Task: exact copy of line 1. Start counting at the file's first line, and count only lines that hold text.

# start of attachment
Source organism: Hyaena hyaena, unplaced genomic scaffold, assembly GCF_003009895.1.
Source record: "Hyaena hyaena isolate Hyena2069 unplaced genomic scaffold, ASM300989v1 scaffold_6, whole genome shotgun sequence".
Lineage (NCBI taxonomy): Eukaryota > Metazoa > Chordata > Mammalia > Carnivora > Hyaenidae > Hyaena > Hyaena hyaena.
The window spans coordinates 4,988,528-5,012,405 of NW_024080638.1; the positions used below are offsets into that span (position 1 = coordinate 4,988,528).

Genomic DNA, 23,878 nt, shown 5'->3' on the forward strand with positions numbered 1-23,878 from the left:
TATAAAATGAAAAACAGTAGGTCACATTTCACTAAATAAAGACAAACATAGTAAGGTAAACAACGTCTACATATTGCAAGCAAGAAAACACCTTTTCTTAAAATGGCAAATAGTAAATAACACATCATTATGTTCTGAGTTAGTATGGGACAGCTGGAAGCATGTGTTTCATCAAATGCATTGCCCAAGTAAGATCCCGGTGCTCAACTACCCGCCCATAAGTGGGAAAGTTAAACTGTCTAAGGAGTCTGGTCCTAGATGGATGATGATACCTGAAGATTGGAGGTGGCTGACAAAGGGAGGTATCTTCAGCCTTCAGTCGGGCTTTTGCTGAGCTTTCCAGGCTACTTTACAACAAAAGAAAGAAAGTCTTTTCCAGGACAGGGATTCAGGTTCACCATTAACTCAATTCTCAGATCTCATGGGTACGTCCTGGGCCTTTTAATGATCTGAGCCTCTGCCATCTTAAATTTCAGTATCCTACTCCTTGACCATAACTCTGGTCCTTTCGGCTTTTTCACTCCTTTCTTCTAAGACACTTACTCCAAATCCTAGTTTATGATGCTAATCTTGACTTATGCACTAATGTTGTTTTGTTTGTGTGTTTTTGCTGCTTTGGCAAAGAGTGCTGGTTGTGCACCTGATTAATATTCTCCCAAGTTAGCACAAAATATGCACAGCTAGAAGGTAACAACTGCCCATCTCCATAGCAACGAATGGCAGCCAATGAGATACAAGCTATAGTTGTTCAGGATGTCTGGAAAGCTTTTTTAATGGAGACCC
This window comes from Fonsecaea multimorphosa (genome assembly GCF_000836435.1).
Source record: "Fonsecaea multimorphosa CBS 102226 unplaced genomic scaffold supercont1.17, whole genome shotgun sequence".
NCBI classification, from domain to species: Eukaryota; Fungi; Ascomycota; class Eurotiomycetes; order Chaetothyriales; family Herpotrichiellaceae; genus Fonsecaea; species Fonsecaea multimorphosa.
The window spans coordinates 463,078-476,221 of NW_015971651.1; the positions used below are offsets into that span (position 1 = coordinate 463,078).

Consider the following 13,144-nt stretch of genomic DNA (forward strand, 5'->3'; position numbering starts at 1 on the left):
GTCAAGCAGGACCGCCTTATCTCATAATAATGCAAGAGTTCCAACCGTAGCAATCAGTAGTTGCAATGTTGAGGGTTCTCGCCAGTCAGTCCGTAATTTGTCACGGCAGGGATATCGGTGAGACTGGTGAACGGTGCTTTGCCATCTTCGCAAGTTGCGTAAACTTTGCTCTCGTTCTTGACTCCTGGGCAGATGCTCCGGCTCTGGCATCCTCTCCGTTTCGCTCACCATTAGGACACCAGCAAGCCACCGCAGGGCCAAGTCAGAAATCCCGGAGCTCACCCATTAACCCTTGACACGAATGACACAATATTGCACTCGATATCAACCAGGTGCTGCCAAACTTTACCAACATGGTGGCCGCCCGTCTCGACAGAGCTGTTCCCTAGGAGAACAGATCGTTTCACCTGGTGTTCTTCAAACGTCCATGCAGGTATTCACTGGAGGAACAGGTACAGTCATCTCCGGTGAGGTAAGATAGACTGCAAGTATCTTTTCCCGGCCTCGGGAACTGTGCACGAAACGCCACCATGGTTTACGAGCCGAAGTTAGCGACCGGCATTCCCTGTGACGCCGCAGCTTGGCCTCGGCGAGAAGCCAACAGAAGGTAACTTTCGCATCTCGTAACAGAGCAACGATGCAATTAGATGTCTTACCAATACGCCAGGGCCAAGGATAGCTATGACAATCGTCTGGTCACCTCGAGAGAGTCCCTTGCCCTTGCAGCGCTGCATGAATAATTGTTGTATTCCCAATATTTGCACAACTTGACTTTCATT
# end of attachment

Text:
Source organism: Hyaena hyaena, unplaced genomic scaffold, assembly GCF_003009895.1.